The annual Veterans Day ceremony ended with a bang after the three volleys were fired off by the cadets of the Eastern Army ROTC Cannon Crew Wednesday morning at Old Main.
The volleys were followed by “Taps,” played by Michael Eckardt, a music major and trumpet player.
Cadet Jacob Trigleth, a junior biological sciences major, was the master of ceremonies.
Before the volleys were shot and “Taps” was played, Trigleth gave some background of their origins.
Trigleth said the three volleys originate as far back as the Roman Empire.
He said the volleys were a signal that burials were complete and the soldiers could resume the battle.
Trigleth also explained the history behind “Taps.”
“The music for ‘Taps’ was adapted by Union War General Daniel Butterfield for his unit until July 1862, and it continues to be used today for the end of military day, and the end of military life,” Trigleth said.
The ceremony also included remarks made by Eastern student veteran TJ Prater, a sophomore communication studies major.
Prater talked about his experience serving over-seas in Afghanistan and how he felt when he came home.
“The day we returned from Afghanistan, one man short, but the rest came home, we stepped off the bus and received a standing ovation,” Prater said.
Prater said that they did not know the people who greeted them because they were from local communities.
“The fact that they were all willing to be there when we got home just made it nice to know that our work is valued,” Prater said.
Prater also requested that people find a veteran and thank them for their contribution and sacrifice they had made when they choose to serve.
Along with Praters remarks, Eastern President David Glassman talked more about the history of Veterans Day and gave some facts of members of the Eastern community that have served.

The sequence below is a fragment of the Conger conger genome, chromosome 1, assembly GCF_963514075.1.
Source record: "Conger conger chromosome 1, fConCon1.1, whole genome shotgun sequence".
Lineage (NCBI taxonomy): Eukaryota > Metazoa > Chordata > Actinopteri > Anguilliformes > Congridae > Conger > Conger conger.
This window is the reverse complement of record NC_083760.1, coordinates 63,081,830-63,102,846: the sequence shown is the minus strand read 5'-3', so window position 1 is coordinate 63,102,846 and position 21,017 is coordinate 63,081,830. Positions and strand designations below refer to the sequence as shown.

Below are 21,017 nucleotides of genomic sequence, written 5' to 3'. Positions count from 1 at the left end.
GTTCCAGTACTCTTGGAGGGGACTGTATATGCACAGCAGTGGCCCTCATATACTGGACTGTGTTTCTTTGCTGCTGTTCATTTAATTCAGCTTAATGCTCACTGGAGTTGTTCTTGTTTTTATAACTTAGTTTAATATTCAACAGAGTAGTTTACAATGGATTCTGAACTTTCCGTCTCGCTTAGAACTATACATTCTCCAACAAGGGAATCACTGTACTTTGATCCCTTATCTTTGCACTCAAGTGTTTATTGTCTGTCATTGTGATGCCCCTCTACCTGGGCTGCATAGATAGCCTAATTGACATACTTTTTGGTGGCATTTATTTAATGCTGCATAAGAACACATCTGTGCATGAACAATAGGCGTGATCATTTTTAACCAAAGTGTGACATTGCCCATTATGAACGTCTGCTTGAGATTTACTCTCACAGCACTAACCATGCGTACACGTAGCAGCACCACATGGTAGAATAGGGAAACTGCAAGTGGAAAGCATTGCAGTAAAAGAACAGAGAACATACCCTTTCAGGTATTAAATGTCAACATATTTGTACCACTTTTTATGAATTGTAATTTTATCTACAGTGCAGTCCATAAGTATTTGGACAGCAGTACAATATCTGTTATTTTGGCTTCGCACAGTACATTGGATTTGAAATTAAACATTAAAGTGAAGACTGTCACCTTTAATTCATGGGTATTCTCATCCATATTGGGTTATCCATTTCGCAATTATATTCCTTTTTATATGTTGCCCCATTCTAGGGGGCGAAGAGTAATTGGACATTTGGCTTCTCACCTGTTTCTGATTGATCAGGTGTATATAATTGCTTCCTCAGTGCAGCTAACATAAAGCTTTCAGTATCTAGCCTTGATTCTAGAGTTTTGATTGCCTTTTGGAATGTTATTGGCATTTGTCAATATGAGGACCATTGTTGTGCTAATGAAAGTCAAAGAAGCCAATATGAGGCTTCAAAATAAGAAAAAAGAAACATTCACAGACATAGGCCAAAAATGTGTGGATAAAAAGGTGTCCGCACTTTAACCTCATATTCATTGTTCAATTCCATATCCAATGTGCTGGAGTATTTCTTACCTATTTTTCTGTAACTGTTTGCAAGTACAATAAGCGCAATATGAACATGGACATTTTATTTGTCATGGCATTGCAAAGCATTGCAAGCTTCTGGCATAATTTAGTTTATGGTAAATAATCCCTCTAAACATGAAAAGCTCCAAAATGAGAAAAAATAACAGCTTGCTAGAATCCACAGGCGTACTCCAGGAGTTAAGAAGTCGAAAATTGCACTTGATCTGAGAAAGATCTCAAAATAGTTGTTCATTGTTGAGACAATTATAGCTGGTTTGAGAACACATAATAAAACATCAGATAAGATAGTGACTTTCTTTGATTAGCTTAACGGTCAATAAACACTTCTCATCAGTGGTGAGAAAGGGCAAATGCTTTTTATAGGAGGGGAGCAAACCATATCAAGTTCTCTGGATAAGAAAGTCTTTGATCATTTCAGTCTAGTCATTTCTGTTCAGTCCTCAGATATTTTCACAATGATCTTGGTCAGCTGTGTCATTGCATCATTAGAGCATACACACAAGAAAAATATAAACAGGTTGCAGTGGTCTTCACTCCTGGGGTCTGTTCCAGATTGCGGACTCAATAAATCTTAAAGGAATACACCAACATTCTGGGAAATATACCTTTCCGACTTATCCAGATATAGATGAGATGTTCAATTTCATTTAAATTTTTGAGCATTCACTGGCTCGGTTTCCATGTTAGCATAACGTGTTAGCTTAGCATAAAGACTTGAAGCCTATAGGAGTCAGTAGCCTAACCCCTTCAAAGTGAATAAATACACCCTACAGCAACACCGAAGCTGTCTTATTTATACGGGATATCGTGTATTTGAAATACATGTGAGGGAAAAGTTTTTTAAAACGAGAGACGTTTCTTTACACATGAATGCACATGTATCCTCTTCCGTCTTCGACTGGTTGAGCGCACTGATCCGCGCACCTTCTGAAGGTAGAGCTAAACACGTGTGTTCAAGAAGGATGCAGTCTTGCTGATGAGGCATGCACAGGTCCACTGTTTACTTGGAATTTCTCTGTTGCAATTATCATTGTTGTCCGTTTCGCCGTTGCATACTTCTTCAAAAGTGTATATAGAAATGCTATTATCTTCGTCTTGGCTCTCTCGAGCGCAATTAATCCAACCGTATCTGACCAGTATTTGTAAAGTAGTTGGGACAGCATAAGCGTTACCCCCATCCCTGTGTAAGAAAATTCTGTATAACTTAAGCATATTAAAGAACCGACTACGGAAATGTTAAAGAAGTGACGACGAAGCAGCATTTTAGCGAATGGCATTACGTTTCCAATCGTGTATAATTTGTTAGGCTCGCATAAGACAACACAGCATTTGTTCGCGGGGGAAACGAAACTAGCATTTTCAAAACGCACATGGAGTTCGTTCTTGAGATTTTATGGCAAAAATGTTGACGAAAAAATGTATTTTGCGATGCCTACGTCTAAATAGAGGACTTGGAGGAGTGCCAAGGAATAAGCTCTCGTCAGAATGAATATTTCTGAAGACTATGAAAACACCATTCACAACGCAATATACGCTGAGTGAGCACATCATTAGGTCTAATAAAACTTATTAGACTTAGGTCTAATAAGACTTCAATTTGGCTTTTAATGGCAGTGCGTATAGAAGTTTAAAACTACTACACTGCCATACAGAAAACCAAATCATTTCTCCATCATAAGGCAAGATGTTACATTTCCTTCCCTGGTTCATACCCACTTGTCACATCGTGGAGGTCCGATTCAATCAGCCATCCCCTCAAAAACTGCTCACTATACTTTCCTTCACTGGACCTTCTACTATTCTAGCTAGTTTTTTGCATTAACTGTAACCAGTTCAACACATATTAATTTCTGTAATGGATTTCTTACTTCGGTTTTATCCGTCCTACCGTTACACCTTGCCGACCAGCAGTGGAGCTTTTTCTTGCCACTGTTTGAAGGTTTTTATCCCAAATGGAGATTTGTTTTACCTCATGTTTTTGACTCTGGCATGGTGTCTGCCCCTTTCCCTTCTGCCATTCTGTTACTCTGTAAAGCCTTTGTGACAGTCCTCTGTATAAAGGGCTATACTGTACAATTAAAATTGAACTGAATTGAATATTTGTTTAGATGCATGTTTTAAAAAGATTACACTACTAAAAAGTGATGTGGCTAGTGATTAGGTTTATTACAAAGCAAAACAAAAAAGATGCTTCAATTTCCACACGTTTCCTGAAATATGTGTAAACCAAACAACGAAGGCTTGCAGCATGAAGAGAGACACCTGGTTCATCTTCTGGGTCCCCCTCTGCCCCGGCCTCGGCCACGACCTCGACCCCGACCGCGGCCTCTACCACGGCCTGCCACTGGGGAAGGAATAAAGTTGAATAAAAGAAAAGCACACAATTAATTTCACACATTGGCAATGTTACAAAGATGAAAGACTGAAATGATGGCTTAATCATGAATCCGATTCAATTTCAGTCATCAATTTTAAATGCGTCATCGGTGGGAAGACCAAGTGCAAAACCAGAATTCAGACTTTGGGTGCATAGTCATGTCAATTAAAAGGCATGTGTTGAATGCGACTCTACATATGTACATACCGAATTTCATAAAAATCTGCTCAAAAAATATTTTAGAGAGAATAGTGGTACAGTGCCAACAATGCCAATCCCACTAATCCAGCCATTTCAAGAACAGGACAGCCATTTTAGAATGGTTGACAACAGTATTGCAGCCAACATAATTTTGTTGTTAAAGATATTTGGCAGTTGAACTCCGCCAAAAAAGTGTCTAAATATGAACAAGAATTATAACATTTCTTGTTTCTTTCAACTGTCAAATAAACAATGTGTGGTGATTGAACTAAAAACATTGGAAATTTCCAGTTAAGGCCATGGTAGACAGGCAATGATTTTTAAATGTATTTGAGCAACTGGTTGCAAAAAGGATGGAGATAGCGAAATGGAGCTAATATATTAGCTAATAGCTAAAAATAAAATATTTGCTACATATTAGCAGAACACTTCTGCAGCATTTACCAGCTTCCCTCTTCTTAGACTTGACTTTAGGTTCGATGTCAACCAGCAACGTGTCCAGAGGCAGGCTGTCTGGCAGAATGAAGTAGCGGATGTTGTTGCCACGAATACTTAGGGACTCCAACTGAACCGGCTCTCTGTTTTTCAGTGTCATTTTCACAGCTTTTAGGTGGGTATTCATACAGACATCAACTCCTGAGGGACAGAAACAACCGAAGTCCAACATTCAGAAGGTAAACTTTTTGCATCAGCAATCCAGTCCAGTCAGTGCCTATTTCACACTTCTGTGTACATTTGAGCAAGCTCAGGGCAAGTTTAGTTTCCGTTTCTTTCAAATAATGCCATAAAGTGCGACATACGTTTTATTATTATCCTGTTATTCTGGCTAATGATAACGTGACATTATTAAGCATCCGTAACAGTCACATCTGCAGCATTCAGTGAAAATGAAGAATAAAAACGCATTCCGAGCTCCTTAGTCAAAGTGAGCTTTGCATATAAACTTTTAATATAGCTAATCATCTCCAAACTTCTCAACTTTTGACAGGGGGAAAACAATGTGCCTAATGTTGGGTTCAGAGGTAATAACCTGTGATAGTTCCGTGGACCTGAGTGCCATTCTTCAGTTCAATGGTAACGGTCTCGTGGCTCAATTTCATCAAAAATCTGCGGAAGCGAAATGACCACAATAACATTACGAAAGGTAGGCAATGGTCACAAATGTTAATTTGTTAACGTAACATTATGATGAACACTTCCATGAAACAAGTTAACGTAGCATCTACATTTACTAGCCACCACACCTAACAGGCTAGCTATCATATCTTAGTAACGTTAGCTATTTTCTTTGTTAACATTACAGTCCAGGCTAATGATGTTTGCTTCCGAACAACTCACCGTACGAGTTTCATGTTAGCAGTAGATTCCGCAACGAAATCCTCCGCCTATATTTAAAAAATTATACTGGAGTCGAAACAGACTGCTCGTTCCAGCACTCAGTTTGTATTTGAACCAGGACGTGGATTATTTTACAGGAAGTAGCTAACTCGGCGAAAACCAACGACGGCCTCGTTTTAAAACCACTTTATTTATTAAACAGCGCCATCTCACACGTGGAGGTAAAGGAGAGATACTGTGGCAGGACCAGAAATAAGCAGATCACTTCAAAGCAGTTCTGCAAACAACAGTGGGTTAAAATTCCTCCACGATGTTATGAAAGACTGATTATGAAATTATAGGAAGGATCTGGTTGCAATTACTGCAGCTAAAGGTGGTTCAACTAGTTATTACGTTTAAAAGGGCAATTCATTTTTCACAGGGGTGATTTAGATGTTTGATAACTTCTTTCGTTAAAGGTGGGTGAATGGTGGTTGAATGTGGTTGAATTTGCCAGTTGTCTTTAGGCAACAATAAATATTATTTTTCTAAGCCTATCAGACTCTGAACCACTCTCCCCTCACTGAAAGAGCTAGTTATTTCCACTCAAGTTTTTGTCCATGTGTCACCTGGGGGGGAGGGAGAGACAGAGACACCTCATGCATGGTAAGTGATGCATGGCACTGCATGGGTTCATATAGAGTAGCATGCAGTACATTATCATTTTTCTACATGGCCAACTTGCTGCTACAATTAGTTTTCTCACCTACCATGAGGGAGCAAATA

Glassman talked about former librarian Mary Josephine Booth, who volunteered to work for the Red Cross in France and Germany during World War I.
“As a volunteer, she paid all of her expenses including travel, boarding and lodging,” Glassman said. “She was the only faculty member to serve over-seas during World War I.”
Glassman said Eastern has a proud history of honorable members of the Eastern community.
Glassman told those in attendance about the 1941 Homecoming festivities that started with some of the male members of the freshman class who pounded on a bass drum on the rooftop of Old Main during an all-night vigil.
“The theme was, a salute to Eastern’s men in service, commemorating the student’s contribution to their country again, more than two decades later,” Glassman said.
Glassman also gave history on how Woodrow Wilson proclaimed Nov. 11th as Armistice Day, which became a national holiday every year when Congress established it in 1926.
Jim Ealy, a construction laborer for the university, said he liked Glassman’s speech during the ceremony.
“I think president Glassman had some facts that I didn’t know in his presentation,” Ealy said. “Getting a little history was nice.”
Trigleth started off the ceremony with some remarks about the flags after they were placed by the ROTC color guard.
“The flag is a symbol of history, pride, and honor,” Trigleth said. “The stars and stripes are worn by land, sea, and air.”
Flags from all of the army, marine corps, navy, air force, and coast guard were placed at the beginning of the ceremony.
Glassman, Prater, and Joshua Norman, an Eastern employee and veteran, placed the wreath at the base of the flagpole outside of Old Main.
“(The wreath will be placed) in order to symbolize Eastern’s commitment to its veterans acknowledging their service and sacrifice,” Trigleth said.
Max Balch, a carpenter for the university, said he thought the ceremony was inspirational and well done as it always is, in his opinion.
“I like the president’s speech about the history of the students, the wars and stuff throughout the years,” Balch said.
Mackenzie Freund can be reached at 581-2812 or at [email protected]